Continue the ‘season of giving’ all year long

Community

Though the holiday season is over, the need for charity remains

by Clarisa Russenberger | Managing Editor
Photos by Clarisa Russenberger | Managing Editor 

Though the holiday season is over, the need for charity remains.

The holiday season, aptly called ‘the season of giving,’ often reminds us of how fortunate we are and how many are not. During this season of giving, we go out of our way to donate money, time and goods, staying on theme with ‘holiday spirit.’ However, after the wishbone is broken, the Christmas tree is taken down and the ball is dropped, we tend to forget about those less fortunate. We go back to our normal lives, not realizing that just because the holidays are over, doesn’t mean the need is gone.

Instead of making some superficial New Years’ resolution that will barely last a week, let’s promise in 2020 to continue the ‘season of giving’ all year long. If you agree, here are some companies in the Detroit Metro Area that are in need of your help.

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Alternatives for Girls

Alternatives for Girls is a nonprofit that serves homeless or at-risk girls and young women in southwest Detroit. This company aims to help these women avoid violence, teen pregnancy and exploitation by providing shelter and educating school-age youth. They also provide outreach initiatives such as a crisis resource center, the Safe Choices project, which reaches out to women in the commercial sex industry and a youth outreach program.

“We had just under 500 volunteers last year,” said Volunteer Services Manager, Jessica Rae Pate. “There really isn’t an area within the agency where volunteers don’t have a presence or impact.”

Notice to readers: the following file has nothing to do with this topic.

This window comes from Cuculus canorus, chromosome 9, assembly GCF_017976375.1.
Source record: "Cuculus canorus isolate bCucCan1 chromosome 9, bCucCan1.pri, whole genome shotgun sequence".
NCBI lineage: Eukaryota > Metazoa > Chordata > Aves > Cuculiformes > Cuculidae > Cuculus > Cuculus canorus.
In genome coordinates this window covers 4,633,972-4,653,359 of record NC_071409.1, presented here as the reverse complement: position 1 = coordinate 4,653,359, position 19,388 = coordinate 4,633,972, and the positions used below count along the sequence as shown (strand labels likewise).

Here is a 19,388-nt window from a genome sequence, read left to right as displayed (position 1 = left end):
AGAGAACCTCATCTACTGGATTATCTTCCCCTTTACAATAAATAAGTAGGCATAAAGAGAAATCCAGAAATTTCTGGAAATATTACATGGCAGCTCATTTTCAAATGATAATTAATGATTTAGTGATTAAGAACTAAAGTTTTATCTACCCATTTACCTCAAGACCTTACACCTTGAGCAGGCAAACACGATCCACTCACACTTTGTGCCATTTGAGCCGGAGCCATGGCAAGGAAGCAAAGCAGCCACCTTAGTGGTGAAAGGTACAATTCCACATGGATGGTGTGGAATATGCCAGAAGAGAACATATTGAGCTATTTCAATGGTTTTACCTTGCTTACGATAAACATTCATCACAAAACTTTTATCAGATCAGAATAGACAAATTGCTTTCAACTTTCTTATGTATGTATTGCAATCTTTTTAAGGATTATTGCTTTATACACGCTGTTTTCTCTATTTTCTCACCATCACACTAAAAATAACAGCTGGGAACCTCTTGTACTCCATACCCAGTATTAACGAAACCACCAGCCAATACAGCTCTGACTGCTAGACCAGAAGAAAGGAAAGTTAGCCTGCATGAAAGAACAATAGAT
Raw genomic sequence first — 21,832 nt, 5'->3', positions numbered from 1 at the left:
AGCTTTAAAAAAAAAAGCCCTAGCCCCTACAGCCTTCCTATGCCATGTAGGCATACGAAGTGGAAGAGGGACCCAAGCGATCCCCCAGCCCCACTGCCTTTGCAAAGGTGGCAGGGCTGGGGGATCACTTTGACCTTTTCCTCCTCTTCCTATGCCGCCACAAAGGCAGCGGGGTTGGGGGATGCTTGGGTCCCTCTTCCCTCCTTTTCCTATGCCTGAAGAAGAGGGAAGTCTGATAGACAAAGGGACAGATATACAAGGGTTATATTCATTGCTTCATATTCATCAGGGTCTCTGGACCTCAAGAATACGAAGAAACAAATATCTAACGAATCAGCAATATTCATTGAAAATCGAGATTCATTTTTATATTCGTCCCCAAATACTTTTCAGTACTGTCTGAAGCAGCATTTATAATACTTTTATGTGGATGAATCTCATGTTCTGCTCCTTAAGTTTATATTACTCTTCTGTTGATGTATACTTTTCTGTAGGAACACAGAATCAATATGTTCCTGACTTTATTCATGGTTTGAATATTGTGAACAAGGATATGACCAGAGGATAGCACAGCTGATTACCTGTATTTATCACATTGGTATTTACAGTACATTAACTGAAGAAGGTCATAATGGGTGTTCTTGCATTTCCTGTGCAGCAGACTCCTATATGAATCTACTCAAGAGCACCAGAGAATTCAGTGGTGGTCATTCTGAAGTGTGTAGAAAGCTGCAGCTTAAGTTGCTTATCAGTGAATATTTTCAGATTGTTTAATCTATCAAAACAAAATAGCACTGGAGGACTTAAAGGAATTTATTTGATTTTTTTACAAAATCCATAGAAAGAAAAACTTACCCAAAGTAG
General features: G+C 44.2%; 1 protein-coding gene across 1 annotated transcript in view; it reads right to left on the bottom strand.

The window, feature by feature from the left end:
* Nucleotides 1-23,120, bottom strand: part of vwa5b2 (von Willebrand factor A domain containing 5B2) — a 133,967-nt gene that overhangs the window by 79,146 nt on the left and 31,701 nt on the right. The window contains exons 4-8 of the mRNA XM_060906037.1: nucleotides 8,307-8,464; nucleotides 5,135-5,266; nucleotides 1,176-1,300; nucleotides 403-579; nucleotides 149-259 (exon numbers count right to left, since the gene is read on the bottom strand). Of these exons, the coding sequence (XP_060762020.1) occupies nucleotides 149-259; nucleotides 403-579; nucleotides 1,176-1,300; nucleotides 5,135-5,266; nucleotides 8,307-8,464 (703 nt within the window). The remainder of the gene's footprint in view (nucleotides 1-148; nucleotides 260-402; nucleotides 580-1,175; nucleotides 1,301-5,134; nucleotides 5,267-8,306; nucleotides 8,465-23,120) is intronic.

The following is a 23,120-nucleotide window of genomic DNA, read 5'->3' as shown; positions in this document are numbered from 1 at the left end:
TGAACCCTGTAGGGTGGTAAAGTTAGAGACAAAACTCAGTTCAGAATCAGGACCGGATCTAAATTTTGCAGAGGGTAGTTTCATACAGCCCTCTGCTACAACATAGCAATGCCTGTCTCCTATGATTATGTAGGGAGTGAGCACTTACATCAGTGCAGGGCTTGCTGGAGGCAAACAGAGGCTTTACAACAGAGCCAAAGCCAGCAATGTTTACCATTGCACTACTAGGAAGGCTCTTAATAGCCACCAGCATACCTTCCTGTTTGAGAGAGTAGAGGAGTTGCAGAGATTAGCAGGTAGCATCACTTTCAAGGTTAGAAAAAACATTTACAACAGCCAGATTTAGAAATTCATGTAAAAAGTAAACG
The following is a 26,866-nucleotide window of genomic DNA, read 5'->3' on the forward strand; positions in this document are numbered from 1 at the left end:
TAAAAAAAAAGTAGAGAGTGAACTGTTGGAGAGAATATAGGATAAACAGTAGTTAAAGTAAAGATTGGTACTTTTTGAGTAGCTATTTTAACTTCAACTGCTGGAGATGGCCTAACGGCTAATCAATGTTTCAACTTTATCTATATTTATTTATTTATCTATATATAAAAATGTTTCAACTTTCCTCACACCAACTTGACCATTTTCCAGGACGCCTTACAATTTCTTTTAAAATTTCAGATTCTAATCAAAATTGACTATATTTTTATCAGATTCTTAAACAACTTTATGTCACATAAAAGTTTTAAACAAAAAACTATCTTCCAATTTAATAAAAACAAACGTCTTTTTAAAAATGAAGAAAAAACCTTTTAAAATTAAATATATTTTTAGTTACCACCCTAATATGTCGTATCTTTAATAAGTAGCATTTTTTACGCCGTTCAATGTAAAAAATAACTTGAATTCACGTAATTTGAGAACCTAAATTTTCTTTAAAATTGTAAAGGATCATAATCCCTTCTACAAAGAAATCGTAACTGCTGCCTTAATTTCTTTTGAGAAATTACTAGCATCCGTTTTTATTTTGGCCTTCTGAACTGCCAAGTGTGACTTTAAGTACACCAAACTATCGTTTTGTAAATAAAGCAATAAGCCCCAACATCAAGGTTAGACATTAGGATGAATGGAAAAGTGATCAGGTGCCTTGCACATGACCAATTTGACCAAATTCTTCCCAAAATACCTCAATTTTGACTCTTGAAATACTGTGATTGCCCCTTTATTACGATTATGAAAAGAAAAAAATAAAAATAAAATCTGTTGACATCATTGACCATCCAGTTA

Without volunteers, Alternatives for Girls would not be able to facilitate some of its programs. For example, the Street Outreach and Social Enterprise initiatives are nearly entirely manned by volunteers. Volunteers can also assist from tutoring to helping with administrative duties.

If you are interested in volunteering for this company, the first step is to fill out the new volunteer application which can be found on the company website alternativesforgirls.org.

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Children’s Hospital of Michigan

The Children’s Hospital of Michigan aims to improve the health and well-being of all children in the community by advancing the practice of pediatric healthcare through advocacy efforts. This hospital promotes a family-centered system of care and prevention, educates physicians and other health professionals, as well as advocating for programs that benefit children, families and communities.

“The volunteers make a difference in how children view the hospital stay,” said volunteer coordinator, Deanna Scanlon. “Nobody wants to be in the hospital, but our volunteers help make it better.”

There are a multitude of jobs for volunteers and everyone is welcome to apply. Some jobs include working in the library, a playroom or at a reception desk.

There are a few steps for those interested in volunteering at the Children’s Hospital of Michigan. The first being to visit the Children’s Hospital website at childrensdmc.org to complete an online application which is located under the volunteer tab. Once completed, a member of the staff will be in contact.

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Detroit Historical Society